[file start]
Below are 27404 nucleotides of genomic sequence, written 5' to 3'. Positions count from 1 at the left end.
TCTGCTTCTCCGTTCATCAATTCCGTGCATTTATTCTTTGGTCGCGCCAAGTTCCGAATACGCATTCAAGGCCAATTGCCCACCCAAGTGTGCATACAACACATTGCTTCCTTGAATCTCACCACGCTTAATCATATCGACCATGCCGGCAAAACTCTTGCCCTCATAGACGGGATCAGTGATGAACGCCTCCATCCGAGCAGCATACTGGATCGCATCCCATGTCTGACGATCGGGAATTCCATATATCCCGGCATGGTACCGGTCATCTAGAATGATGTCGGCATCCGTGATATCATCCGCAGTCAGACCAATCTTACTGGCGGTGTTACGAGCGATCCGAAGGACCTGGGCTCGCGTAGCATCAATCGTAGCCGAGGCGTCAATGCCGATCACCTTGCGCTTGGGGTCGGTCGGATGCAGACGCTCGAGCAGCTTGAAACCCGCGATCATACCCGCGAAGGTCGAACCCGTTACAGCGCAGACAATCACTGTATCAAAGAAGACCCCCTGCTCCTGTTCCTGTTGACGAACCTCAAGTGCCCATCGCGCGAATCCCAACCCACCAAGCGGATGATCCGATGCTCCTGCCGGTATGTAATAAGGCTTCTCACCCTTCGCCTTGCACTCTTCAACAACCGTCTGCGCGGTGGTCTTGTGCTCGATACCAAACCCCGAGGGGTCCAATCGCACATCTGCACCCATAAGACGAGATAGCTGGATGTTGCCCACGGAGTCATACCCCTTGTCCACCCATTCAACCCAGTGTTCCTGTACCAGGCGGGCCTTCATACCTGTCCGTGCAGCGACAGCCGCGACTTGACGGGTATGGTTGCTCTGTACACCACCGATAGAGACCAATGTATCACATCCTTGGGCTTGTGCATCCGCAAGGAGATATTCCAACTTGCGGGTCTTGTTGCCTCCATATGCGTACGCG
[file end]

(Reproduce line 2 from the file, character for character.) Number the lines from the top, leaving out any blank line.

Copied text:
TCTGCTTCTCCGTTCATCAATTCCGTGCATTTATTCTTTGGTCGCGCCAAGTTCCGAATACGCATTCAAGGCCAATTGCCCACCCAAGTGTGCATACAACACATTGCTTCCTTGAATCTCACCACGCTTAATCATATCGACCATGCCGGCAAAACTCTTGCCCTCATAGACGGGATCAGTGATGAACGCCTCCATCCGAGCAGCATACTGGATCGCATCCCATGTCTGACGATCGGGAATTCCATATATCCCGGCATGGTACCGGTCATCTAGAATGATGTCGGCATCCGTGATATCATCCGCAGTCAGACCAATCTTACTGGCGGTGTTACGAGCGATCCGAAGGACCTGGGCTCGCGTAGCATCAATCGTAGCCGAGGCGTCAATGCCGATCACCTTGCGCTTGGGGTCGGTCGGATGCAGACGCTCGAGCAGCTTGAAACCCGCGATCATACCCGCGAAGGTCGAACCCGTTACAGCGCAGACAATCACTGTATCAAAGAAGACCCCCTGCTCCTGTTCCTGTTGACGAACCTCAAGTGCCCATCGCGCGAATCCCAACCCACCAAGCGGATGATCCGATGCTCCTGCCGGTATGTAATAAGGCTTCTCACCCTTCGCCTTGCACTCTTCAACAACCGTCTGCGCGGTGGTCTTGTGCTCGATACCAAACCCCGAGGGGTCCAATCGCACATCTGCACCCATAAGACGAGATAGCTGGATGTTGCCCACGGAGTCATACCCCTTGTCCACCCATTCAACCCAGTGTTCCTGTACCAGGCGGGCCTTCATACCTGTCCGTGCAGCGACAGCCGCGACTTGACGGGTATGGTTGCTCTGTACACCACCGATAGAGACCAATGTATCACATCCTTGGGCTTGTGCATCCGCAAGGAGATATTCCAACTTGCGGGTCTTGTTGCCTCCATATGCGTACGCG